It is said that the Eye of Horus resembles the pineal gland which is the physical gland of our third eye. Lots of consciousness symbolism within the Eye of Horus. And of course Horus is the son of Isis so she is connected to source energy also. On the bottom of the painting, pink Egyptian lotuses rise up to greet their Great Mother.

For those of you interested in this piece, prints can be found in my shop. How many of you have worked with Isis?

Goddess

Inspired by the Goddess

Ancient Goddess sculptures have always fascinated me. Their representative nature is so deeply understood by those who honored Her long ago. Hand-sculpted with large, pregnant-looking bellies, round breasts and cavernous hips, which translate to mean fertility. There really only could be one meaning for these ancient statuettes, it seems. And that is a representation of the fruitful and life-giving Mother.

After studying these figurines for years, I decided it was time to paint them. I really wanted to portray them in connection to their innate representation. That of being connected with the fertility of the feminine and of the earth. Each Goddess is featured with vines wrapped around Her, flowers and trees. The series consists of three watercolor paintings which are:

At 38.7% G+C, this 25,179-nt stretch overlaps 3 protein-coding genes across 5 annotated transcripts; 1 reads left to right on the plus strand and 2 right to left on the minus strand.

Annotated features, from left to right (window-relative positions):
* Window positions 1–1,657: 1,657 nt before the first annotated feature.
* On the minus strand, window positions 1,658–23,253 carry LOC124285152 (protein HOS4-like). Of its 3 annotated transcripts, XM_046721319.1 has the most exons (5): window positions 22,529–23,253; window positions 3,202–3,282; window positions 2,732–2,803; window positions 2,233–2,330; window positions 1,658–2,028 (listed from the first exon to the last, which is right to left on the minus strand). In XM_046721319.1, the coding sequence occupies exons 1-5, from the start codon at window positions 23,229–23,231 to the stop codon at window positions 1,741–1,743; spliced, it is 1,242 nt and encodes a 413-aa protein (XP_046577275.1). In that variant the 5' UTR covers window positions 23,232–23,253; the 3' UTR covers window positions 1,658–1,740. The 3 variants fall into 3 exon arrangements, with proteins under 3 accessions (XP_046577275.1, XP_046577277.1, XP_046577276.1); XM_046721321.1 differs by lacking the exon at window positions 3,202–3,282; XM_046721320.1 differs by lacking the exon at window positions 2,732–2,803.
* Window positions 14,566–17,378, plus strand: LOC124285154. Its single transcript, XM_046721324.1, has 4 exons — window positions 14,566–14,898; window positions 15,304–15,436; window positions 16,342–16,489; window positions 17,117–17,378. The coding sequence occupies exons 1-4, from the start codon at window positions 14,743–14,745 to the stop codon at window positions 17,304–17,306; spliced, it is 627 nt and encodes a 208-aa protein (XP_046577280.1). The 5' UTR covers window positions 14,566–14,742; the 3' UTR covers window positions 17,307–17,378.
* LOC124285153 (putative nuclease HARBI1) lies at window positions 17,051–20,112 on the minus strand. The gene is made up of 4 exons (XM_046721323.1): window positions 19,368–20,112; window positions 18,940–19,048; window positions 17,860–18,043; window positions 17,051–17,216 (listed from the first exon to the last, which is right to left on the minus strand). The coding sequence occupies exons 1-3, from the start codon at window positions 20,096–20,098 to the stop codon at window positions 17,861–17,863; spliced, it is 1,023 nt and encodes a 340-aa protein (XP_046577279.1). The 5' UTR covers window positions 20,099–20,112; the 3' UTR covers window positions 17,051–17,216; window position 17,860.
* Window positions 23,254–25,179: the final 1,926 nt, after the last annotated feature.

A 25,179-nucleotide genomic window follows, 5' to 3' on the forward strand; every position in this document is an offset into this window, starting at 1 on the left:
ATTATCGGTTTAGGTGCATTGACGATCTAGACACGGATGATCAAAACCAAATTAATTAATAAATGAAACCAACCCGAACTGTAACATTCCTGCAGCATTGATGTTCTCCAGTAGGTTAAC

Fertility Goddess – Venus of Willendorf

Venus of Willendorf- This ancient Goddess statuette is some 30,000 years old and was found at a Paleolithic site near Willendorf, Austria. She is carved from limestone and then tinted with red ochre. She wears what seems to be some kind of headdress upon her head. In this painting, she is surrounded by bright yellow and purple flowers and has vines wrapped around her sacred body.

Sleeping Priestess of Malta

Sleeping Priestess of Malta- This painting was inspired by the ancient Maltese figurine, the Dreamer of Malta. This statuette dates back to 3000 B.C.E. and was found in the Hypogeum on the island of Malta. The Hypogeum is a catacomb-like, underground chamber that is thought to have been used for dream incubation. In this painting, the priestess is sleeping soundly while the vines from moon-flowers wrap around her body. She is dreaming of the moon and stars overhead.

Tree Womyn -Venus of Lespugue

Venus of Lespugue- This beautifully carved, ancient Goddess statuette is some 24,000 years old and was found in Lespugue, France. It is carved from tusk ivory and in my opinion is one of the most beautiful, carved pieces I have ever seen. If you have a chance, look up the actual statue and you will see what I’m talking about. The breasts and hips in this statuette are the most exaggerated out of the Venus figurines. In the painting I created in her honor, She is portrayed as a tree. She grows up from the ground as her limbs stretch up to meet the sky. Flowers and vines wrap around her to reclaim her fertile body.

All of these paintings can be found in my shop as prints and prayer cards. Have any of you ever honored these ancient Goddess figurines?